The challenges and potential reductions to services are difficult to contemplate. My argument is that if the city council is to survive it needs much greater freedom and flexibility from central government to take charge of our own destiny.

Less than one fifth of the council’s budget is raised through council tax. The rest comes from government grants and other funding handed out via formulae that are often changed at the stroke of a ministerial pen. Yet probably about 90% of what the council does is required to be done by Acts of Parliament. As a consequence, when government funding is cut, real people suffer – buildings close and services reduce. We need to fix the broken relationship between income and expenditure, with much greater local control over both.

Let me give you some examples of how we want to do things differently.

We’ve all seen it in Newcastle, the devastating effects of long-term unemployment. The solutions aren’t simple, it’s not a case of ‘get on your bike and find work’.
Unemployment in Newcastle is caused by a complex mix of barriers to opportunity, poor health, poor housing, poor skills, job insecurity and an under-performing economy. Although other areas suffer similar symptoms, the causes are different. You won’t find the same mix of challenges in Newcastle as in Derby, Brighton or Cardiff.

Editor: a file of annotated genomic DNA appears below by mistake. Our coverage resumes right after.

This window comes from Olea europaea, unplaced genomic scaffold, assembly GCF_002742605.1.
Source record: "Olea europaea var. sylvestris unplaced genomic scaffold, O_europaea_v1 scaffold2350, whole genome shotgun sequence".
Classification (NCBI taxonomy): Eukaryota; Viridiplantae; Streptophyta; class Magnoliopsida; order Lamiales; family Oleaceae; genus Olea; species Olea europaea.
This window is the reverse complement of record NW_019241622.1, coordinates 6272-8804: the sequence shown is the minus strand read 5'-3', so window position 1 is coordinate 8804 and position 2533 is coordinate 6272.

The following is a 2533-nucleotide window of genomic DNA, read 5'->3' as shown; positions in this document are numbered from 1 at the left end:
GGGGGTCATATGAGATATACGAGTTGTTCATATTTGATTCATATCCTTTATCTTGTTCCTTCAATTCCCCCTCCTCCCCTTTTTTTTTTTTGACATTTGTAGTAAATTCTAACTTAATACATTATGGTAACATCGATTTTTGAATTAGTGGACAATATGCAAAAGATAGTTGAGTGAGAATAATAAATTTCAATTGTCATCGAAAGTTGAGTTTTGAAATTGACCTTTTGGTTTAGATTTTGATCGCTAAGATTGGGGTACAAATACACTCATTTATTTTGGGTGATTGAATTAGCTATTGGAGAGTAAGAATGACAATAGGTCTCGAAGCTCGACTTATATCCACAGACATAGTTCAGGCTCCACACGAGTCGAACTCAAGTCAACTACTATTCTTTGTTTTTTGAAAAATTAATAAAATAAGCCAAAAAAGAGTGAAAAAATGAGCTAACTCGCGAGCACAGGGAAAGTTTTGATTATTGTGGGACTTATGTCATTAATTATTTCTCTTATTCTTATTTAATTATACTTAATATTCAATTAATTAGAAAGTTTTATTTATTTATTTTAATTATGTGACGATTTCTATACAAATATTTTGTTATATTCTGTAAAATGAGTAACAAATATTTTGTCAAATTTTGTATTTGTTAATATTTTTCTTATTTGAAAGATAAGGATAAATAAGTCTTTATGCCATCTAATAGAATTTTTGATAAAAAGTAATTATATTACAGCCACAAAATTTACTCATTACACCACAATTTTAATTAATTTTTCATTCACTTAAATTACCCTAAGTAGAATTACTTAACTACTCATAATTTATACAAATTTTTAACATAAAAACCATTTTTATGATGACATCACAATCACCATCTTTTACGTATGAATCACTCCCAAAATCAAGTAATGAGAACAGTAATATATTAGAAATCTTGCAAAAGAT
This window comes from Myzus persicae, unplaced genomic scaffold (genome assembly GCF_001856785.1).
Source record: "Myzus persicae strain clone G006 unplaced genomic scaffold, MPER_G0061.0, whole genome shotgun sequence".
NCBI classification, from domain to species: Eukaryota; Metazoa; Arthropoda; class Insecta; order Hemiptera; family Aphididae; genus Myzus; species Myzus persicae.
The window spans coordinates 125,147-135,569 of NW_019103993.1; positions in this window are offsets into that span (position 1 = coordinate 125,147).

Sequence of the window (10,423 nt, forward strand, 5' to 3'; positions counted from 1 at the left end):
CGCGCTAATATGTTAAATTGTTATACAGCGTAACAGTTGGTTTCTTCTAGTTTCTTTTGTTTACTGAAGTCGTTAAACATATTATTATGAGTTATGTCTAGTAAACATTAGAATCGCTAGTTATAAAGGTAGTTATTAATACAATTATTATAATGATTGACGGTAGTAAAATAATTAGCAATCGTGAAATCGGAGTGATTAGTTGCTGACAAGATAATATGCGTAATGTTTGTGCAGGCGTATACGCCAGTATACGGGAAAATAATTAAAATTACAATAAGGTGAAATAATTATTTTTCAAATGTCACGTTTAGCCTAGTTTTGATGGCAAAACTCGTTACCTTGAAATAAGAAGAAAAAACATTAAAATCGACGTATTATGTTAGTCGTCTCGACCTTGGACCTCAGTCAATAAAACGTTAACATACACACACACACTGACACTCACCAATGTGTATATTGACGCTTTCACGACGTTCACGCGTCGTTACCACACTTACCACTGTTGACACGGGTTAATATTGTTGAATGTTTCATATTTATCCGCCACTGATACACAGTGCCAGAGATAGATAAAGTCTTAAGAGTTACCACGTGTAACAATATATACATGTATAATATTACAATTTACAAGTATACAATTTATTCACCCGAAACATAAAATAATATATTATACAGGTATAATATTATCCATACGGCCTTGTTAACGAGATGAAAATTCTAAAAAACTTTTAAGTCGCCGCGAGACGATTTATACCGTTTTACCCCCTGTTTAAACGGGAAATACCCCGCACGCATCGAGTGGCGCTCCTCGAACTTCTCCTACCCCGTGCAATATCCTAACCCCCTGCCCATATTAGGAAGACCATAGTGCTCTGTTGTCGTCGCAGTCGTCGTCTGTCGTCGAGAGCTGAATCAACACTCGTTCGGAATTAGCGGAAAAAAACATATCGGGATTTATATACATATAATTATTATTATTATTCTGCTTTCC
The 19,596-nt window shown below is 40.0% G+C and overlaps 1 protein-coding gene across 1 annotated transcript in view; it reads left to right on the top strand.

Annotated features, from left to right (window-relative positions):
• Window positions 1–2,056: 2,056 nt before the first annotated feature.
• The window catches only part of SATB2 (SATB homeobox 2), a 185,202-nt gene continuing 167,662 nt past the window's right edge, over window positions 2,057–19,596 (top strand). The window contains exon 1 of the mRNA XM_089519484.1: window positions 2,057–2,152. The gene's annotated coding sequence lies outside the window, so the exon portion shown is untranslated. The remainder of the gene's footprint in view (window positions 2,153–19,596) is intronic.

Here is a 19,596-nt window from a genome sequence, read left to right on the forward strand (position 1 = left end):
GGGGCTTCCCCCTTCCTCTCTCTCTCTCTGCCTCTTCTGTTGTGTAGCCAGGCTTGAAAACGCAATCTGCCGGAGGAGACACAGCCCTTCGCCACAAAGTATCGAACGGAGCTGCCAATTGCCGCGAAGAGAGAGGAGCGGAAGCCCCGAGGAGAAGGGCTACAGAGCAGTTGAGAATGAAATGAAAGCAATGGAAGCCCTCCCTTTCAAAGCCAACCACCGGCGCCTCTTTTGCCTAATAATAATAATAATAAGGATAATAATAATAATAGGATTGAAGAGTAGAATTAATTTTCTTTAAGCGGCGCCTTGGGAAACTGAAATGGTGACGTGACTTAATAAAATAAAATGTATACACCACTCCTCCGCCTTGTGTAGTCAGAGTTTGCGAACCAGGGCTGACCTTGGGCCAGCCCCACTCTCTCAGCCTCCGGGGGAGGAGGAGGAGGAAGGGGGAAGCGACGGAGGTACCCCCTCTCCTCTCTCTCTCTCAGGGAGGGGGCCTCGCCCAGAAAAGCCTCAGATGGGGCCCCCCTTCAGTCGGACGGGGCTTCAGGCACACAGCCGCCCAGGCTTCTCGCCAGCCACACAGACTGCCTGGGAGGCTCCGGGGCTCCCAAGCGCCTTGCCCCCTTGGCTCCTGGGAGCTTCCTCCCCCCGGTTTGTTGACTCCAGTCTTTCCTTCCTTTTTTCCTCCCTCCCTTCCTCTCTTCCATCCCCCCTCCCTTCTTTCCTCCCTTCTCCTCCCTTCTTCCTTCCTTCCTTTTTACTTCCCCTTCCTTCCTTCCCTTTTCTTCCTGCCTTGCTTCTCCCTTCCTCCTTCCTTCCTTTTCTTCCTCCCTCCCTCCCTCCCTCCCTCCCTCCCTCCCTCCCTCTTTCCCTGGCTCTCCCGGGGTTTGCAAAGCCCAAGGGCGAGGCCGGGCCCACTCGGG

That’s why these challenges require local solutions, tailored to the needs of individuals and their communities. They can’t be addressed through contractual relationships with prime providers covering whole regions, through complex payment-by-results mechanisms which distort activity towards those least expensive to help.

We all know the nationally commissioned Work Programme hasn’t delivered to expectations. From the core cities, on the current level of performance, we know that half a million people will complete the programme without finding work.

But we know locally delivered programmes get better results. While the national Youth Contract programme underperforms, the locally delivered pilots in Leeds, Newcastle and Gateshead are delivering results that are nearly twice as effective. Yet this freedom wasn’t given to us; we had to bid for it, in competition with other areas, in effect having to beg permission to use our own money.

We’re also prepared to take more responsibility for the other big challenge of our time, our ageing population.
Make no mistake, it’s fantastic that medical advances, better diet and better technology mean people live longer, but it presents us with a number of practical problems.

That’s why we’ve been at the forefront of the age friendly city movement. We value the tremendous social and economic contribution of our elders. We’re willing to redesign services and think differently about how our cities are designed. We see an ageing society not as a burden but as an economic and social opportunity.

But we also face the downside. Spiralling budgets for social care, creating unsustainable costs for councils, constant arguments with providers over money and reduced spending on preventative services that keep older people healthy and out of hospital.